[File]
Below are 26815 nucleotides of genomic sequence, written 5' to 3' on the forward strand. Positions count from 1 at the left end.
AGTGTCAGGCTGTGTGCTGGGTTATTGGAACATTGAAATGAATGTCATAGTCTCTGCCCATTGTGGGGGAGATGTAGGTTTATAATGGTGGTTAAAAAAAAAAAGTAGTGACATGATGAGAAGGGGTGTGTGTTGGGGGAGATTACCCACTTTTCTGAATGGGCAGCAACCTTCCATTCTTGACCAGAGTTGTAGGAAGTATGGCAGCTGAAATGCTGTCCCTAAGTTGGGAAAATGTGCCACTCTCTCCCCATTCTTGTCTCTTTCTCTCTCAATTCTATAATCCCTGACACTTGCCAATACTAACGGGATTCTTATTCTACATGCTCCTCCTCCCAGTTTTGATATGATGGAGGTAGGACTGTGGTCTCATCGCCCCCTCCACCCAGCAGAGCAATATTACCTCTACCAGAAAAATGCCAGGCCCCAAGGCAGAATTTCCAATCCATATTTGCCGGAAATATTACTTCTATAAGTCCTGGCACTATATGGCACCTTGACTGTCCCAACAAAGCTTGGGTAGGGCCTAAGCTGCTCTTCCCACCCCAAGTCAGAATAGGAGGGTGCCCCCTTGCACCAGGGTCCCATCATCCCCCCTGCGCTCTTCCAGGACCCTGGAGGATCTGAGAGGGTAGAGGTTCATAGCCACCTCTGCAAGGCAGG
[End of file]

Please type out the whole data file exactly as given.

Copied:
Below are 26815 nucleotides of genomic sequence, written 5' to 3' on the forward strand. Positions count from 1 at the left end.
AGTGTCAGGCTGTGTGCTGGGTTATTGGAACATTGAAATGAATGTCATAGTCTCTGCCCATTGTGGGGGAGATGTAGGTTTATAATGGTGGTTAAAAAAAAAAAGTAGTGACATGATGAGAAGGGGTGTGTGTTGGGGGAGATTACCCACTTTTCTGAATGGGCAGCAACCTTCCATTCTTGACCAGAGTTGTAGGAAGTATGGCAGCTGAAATGCTGTCCCTAAGTTGGGAAAATGTGCCACTCTCTCCCCATTCTTGTCTCTTTCTCTCTCAATTCTATAATCCCTGACACTTGCCAATACTAACGGGATTCTTATTCTACATGCTCCTCCTCCCAGTTTTGATATGATGGAGGTAGGACTGTGGTCTCATCGCCCCCTCCACCCAGCAGAGCAATATTACCTCTACCAGAAAAATGCCAGGCCCCAAGGCAGAATTTCCAATCCATATTTGCCGGAAATATTACTTCTATAAGTCCTGGCACTATATGGCACCTTGACTGTCCCAACAAAGCTTGGGTAGGGCCTAAGCTGCTCTTCCCACCCCAAGTCAGAATAGGAGGGTGCCCCCTTGCACCAGGGTCCCATCATCCCCCCTGCGCTCTTCCAGGACCCTGGAGGATCTGAGAGGGTAGAGGTTCATAGCCACCTCTGCAAGGCAGG